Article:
Facebook shaming masks an incredibly valuable business
Facebook critics have had a field day with privacy, misinformation and hacking concerns. Shareholders are suffering. But users still value the service, a lot.
That is the conclusion from a new academic study reported by Ars Technica. Researchers found actual Facebook users consistently valued access to the social media website at more than $1,000 annually.
It is an opportunity for investors, eventually.
The study is a mashup of disciplines. Academics Jay Corrigan, Matthew Rousu, Sean Cash and Saleem Alhabash combined their expertise in economics, consumer behavior and the study of social media to determine the value of Facebook access.
The process was complex. Facebook is free to use. Instead of asking what users would be willing to pay for use, the researchers flipped the equation. They asked how much users would demand to give up Facebook. Then they set up an auction mechanism to find that value.
The results were astonishing. According to Ars:
- The annual range for college students was between $1,511 and $1,908.
- In the Midwest, students wanted an average of $2,076.
- Adults demanded $1,139.
- And an online auction for adults set the threshold at $1,921 to give up Facebook.
The numbers show how deeply social media is interwoven into our culture. It is how people connect. It is how businesses reach out to customers and employees.
The authors concluded that, while it may be difficult to measure the economic impact of social media, the benefits Facebook brings to its users is large.
It is easy to forget this. The company has been consistently under attack since the 2016 presidential election. Longtime critics blame the company for the election of Donald Trump. They point to Russian trolls, misinformation campaigns and Cambridge Analytica, the data analytics firm that scraped Facebook user data.
Related post: Why Facebook critics are missing the point
More recently, Apple (AAPL) CEO Tim Cook launched pointed attacks at the social media giant for what he called surveillance. Given the cozy relationship between the iPhone and communist China, the comments were wildly hypocritical. However, in the court of public opinion, the damage was swift. Public opinion about Facebook imploded. The stock price lost a third of its value.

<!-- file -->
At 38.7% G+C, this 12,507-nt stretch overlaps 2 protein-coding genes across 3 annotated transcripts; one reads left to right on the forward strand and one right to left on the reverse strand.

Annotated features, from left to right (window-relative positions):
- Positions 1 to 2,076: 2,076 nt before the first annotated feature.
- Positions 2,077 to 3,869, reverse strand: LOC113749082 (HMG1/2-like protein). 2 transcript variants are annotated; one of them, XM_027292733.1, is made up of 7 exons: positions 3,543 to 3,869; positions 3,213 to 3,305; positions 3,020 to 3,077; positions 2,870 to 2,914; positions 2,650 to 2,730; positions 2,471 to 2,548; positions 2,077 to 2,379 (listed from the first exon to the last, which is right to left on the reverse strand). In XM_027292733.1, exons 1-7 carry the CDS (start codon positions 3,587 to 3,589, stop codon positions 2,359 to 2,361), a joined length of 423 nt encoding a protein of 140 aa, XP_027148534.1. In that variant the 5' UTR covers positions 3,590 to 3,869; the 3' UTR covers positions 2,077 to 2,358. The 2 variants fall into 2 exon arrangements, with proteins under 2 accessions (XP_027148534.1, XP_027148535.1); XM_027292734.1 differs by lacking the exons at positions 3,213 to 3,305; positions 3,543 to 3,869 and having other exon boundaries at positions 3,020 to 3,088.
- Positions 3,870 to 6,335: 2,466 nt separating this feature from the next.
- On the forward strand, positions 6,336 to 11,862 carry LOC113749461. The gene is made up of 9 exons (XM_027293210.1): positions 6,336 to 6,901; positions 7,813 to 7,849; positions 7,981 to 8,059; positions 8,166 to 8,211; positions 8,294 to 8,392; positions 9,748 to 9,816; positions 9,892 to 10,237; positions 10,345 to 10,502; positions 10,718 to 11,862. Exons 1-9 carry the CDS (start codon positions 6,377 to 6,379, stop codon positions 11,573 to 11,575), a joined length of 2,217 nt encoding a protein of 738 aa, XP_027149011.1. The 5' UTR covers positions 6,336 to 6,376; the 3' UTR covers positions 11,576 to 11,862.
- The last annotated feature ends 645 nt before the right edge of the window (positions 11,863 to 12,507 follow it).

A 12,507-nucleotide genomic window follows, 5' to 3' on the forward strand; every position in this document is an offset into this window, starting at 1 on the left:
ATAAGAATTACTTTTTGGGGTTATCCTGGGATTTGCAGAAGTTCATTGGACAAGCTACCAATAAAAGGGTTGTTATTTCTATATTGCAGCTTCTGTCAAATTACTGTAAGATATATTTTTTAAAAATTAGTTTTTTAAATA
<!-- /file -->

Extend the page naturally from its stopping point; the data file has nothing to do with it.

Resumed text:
Personally, I think carpet-bombing your staunchest ally is a dumb strategy. People buy iPhones to access Facebook properties.
TechCrunch reported in July 2018 that Facebook, Messenger, Instagram and WhatsApp took four of the top 5 spots for all-time app downloads, according to App Annie, a data analytics firm for mobile applications.
Unfortunately for Facebook stakeholders, metrics like downloads have fallen from favor. Investors are currently more interested in what negative opinion-writers and Tim Cook have to say. Their gloom about hacking and privacy weighs heavily.
Ultimately, share prices are always a function of investor sentiment.
To be fair, Facebook executives have not helped. Mark Zuckerberg, chief executive officer and Sheryl Sandberg, chief operating officer, have consistently been less than forthcoming about what they knew about data breaches and the sharing of user information.
They are squandering corporate goodwill. However, the underlying business has not changed.
Facebook remains an integral part of online culture. With 2 billion users worldwide, it is social media for most of the world. It’s the glue that binds friends, family and increasingly businesses.
The research published by Corrigan, Rousu, Cash and Alhabash proves that access to these connections has value that is both measurable and not easily duplicated.
And although that value alone is not reason to buy Facebook shares, the study does undermine the notion that large numbers of Facebook users are likely to dump the service.
All things being equal, it is only a matter of time before the negative sentiment — which is driving prices lower today — shifts to neutral.
The market capitalization of Facebook stock has plummeted to $379 billion. Shares currently trade at 17.6x forward earnings. This may seem expensive. But keep in mind that sales grew from $7.8 billion in fiscal 2013 to $40.6 billion during 2017. During the most recent fiscal year, revenues exploded 47% higher. Profits grew 56%.
Facebook is not a dying business. It is simply one that is out-of-favor with investors … for now.
Jon D. Markman